AHEAD OF HER TIME. ELINOR DUNSMUIR’S CREATIVE LIFE.
A traveling exhibition designed for small museums and commnity organizations. Touring BC and Canadian venues
March 19 to April 30 at Craigdarroch Castle
See additional dates and locations »
The Craigdarroch Castle Historical Museum Society is pleased to present a fascinating travelling exhibition about a fascinating woman of the early 20th century. Elinor’s legacy was two-fold – she was woman who was unafraid of being herself in times of repressive mores, and a major musical talent who left behind an impressive body of musical compositions in the form of art songs, concertos, Broadway show tunes, and more.
Elinor Dunsmuir was a prominent member of a wealthy coal baron’s family — a mining operation which ﬂourished on Vancouver Island BC in the late 1800’s. Today, the Dunsmuir family home, Craigdarroch Castle, is a National Historic Site and was the family home to the Dunsmuirs for nearly two decades.
exhibit has been designed to offer an interactive and enriched musical journey through Elinor Dunsmuir’s story. It was created to be accessible and low-cost, enabling small museums and community institutions across British Columbia to host it. Incorporating a variety of interactive elements, the exhibit immerses and engages visitors of all ages in the music, life and times of Elinor Dunsmuir.
The ﬁfth child of James and Laura Dunsmuir, Elinor Dunsmuir was born in 1887 in the coal mining community of Departure Bay, outside of Nanaimo. Both wealthy and well connected, the Dunsmuirs later moved to Victoria, where James served as Premier and Lieutenant Governor during Elinor’s childhood.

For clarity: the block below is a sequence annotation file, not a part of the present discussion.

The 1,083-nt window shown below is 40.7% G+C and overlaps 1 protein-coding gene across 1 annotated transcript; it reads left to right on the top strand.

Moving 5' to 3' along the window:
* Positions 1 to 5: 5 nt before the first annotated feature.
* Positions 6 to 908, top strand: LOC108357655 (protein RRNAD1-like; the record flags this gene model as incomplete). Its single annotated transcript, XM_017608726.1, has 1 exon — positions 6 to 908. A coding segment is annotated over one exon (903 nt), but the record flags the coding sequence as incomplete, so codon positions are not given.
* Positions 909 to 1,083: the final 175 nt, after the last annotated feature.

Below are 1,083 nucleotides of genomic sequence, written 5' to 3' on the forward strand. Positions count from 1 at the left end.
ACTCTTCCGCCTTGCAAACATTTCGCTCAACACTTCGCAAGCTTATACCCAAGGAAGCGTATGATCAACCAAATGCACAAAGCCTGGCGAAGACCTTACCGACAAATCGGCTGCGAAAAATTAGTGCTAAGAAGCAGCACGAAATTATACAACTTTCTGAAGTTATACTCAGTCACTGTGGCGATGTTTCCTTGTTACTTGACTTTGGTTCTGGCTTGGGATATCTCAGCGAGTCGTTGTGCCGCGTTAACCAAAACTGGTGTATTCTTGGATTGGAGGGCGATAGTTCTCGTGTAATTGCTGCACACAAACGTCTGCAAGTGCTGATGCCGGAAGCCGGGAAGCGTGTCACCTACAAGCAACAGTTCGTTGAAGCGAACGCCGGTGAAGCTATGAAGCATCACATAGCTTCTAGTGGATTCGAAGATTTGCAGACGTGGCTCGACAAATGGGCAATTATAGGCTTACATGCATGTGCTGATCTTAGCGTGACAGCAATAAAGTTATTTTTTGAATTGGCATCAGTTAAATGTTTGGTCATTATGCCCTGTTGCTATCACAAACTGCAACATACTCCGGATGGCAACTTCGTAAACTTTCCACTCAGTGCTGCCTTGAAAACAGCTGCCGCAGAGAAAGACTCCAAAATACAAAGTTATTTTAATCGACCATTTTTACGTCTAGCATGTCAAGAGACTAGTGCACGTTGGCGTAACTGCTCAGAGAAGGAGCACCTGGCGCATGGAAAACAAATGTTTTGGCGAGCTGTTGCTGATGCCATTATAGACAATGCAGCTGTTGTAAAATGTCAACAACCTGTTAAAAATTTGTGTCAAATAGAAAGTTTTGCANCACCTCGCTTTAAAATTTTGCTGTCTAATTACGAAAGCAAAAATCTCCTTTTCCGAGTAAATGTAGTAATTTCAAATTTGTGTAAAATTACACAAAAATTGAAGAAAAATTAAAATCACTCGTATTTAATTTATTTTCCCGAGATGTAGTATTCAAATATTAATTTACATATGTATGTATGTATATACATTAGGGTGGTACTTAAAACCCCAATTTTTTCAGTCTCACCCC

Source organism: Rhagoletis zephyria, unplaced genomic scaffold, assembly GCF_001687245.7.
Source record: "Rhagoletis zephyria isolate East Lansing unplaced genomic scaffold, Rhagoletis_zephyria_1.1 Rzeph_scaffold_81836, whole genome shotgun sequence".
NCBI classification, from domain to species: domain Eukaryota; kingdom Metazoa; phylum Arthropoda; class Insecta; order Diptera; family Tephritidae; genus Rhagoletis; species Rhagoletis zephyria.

The prominent role the Dunsmuir family played in BC society meant that Elinor and her siblings were expected to conform to a particular set of behaviours deemed appropriate for wealthy young women at the time. She was expected to be pleasant and docile, and to converse with a variety of people, but never to challenge them. Shy and intelligent, Elinor struggled with this role from an early age.
Elinor’s privileged background meant that her childhood was ﬁlled with music and art. At an early age, Elinor began studying the violin, performing with local musical societies and in amateur theatrical productions. With her sister, she was sent to school in New York and then to Germany, where she studied music.
Elinor’s decision to remain in Europe likely stemmed, in part, from her sexuality as there was little tolerance for sexual and gender diversity in early 20th century Canada. Elinor did not hide from the fact that she was a lesbian. As such, in these times, she would have faced judgement and discrimination from her family and community.
Elinor often addressed her sexuality in her music, through love songs written to women and pieces set to the erotic poetry of the ancient Greek writer Sappho. Her music is surprisingly diverse in both the type of music she composed and the techniques she used. In addition to short art songs, Elinor wrote piano concertos, ballets, and Broadway show tunes.The
EXHIBIT DATES AND LOCATIONS
Craigdarroch Castle - March 19 to April 30, 2020
Courtenay Museum – June 29 to October 19th, 2020
PLEASE CONTACT US TO FIND OUT MORE OR TO BORROW THIS EXHIBIT.
Fees to be determined.
Created by the Craigdarroch Castle Historical Museum Society. Designed and built by InSitu Services and Lime Design. This project is funded in part by the Government of Canada.
MEET THE DUNSMUIRS
Robert and Joan Dunsmuir had two sons, eight daughters and plenty of exploits. The Castle weaves a fascinating tale of this intriguing family – their achievements, their relationships and even their quirks.Learn More
ABOUT THE CASTLE
Built by coal baron Robert Dunsmuir during the reign of Queen Victoria and now a National Historic Site, Craigdarroch Castle has been meticulously restored, giving visitors a glimpse of privileged life in the 1890s.Learn More
PLAN YOUR VISIT
We are open daily from 11am - 4pm (closed Monday & Tuesday), with extended hours from June 15th to September 6th (9am – 7pm). (Please note that we are closed December 25th, 26th and January 1st)Learn More